Recognizing Vinyard as Redwood Champion

By Sue Leskiw, North Group
Lucille Vinyard, North Group scion affectionately called “The Mother of Redwood National Park,” is one of the focal points in an exhibit on display at the Clarke Historical Museum in Eureka ( Her journals, letters, and photos are part of “The Redwoods Provide[d]: Stories from the Establishment of Redwood National and State Parks,” which runs through January 5, 2019. The display is part of series of art and cultural events at locations throughout Humboldt County to celebrate the 50th anniversary of the park’s creation in 1968.

The exhibit– curated by Katie Buesch and cosponsored by Save the Redwoods League and Green Diamond Resource Company– explores how loggers and conservationists were both united and divided by redwoods. Its goal is to “investigate the different views and reasoning in people’s support or opposition to the establishment of Redwood National Park and its later expansion.” The arrangement flows to tell a story. The right-hand side of the show explores the history of how those iconic trees were cut down and used, the center section takes the visitor through the conflict and resolution over preserving some in a national park, and the left-hand part introduces the major environmental players in the process.

The first section the visitor sees includes cases full of early logging tools, iconic photos such as nine loggers sitting in an undercut giant, and products made from redwood burls (among them bowls, boxes, a chess set, postcards, and even a phonograph record that plays “Beautiful Dreamer” on one side and a spoken history of the redwoods on the other). In Humboldt County in the late 1960s, 70 percent of local industry was tied to lumber.

The middle part deals with turning points in the debate over creating the park, mainly through media clippings such as a March 1966 newspaper article that quotes Don Cave, a Eureka stockbroker and chair of the Redwoods Committee, a timber industry-financed group that opposed federal Redwood National Park plans for Humboldt and Del Norte counties: “Every time I mention a redwood tree, the extremists go into a spiritual fit.” A Senate hearing held in Del Norte County in June 1966 attracted 117 witnesses. Mannequins face off representing an eco-protester holding a sign reading “Better Redwood Than Dead Wood” and a logger with an “angry logger” poster that was part of the “Talk to America” convoy of 26 trucks that drove to Washington, DC in 1978 to protest the park expansion.

The last portion focuses on the Save the Redwoods League, the Sierra Club in general, and the late Lucille Vinyard in particular. Her glass case includes one of her many hand-written daily journals, which are being digitized by Humboldt State University student interns under the direction of special collections librarian Carly Marino. Eighteen students have been funded by project underwriter Redwood National and State Parks, with the results posted at “Journal entries have ranged from the mundane ‘I played golf today’ to the consequential ‘Today I attended a Senate subcommittee hearing on establishing a national park,’" states Marino. The students are attempting to match up photographs with the journal entries. Lucille’s case also includes her original typed open letter to President Johnson “on the last chance to really save the redwoods” that was published in newspapers such as the New York Times, Washington Post, Los Angeles Times, San Francisco Chronicle, and Sacramento Bee, plus her scrapbook of clippings between November 1964 and January 1966 “with subject matter pertinent to establishment of a Redwood National Park, lumber industry, state parks, conservation, natural beauty, tourism, and county politics.”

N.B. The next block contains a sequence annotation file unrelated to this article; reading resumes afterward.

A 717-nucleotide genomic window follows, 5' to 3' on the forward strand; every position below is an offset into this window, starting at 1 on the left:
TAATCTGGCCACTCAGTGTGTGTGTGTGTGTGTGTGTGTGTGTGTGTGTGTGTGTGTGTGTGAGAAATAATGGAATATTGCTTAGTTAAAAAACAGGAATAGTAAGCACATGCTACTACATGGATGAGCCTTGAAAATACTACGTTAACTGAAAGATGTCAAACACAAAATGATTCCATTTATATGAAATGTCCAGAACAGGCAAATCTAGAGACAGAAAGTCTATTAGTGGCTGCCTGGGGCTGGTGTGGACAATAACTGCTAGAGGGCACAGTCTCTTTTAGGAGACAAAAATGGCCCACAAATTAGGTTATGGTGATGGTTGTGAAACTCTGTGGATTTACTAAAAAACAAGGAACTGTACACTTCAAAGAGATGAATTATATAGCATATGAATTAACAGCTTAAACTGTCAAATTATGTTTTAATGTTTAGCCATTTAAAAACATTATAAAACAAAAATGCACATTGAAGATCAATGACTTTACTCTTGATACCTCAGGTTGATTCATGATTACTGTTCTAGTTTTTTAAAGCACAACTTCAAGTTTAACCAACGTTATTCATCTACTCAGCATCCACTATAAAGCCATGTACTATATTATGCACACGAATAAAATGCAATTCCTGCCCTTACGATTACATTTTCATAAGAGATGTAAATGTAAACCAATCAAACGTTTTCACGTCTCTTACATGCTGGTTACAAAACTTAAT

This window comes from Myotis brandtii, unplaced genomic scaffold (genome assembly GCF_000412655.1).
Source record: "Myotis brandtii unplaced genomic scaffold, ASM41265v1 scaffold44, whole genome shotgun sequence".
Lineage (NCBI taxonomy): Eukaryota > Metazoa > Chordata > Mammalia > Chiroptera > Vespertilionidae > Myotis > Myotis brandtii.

Attendees at the July 7 exhibit opening and the Eureka Street Art Fair in August were given a sheet of colored paper and a marker to write their personal redwoods story. The comments were then pasted to the wall in the alley that runs along the Clarke Museum. While many are one sentence long, others are a drawing, poem, or story. “Some people were nearly crying because of how the redwoods speak to them,” notes Buesch.

Redwood National Park was the most expensive U.S. national park to establish, since most of the land and timber had to be purchased from private owners at what courts determined to be fair market value. The exhibit includes a deposit receipt for $111 million from the U.S. Government to Simpson Timber Company, which was the smallest of the three owner companies. $59 million represented the value of the land and $52 million was interest that accrued in the eight to nine years it took to determine the land’s value! Money was also set aside to rehabilitate logged-over land and to help those who lost their jobs due to reduced logging. The 1978 park expansion cost an additional $350 million.

Readers can share their redwoods experience with the Museum by using the hashtag #theredwoodsprovided.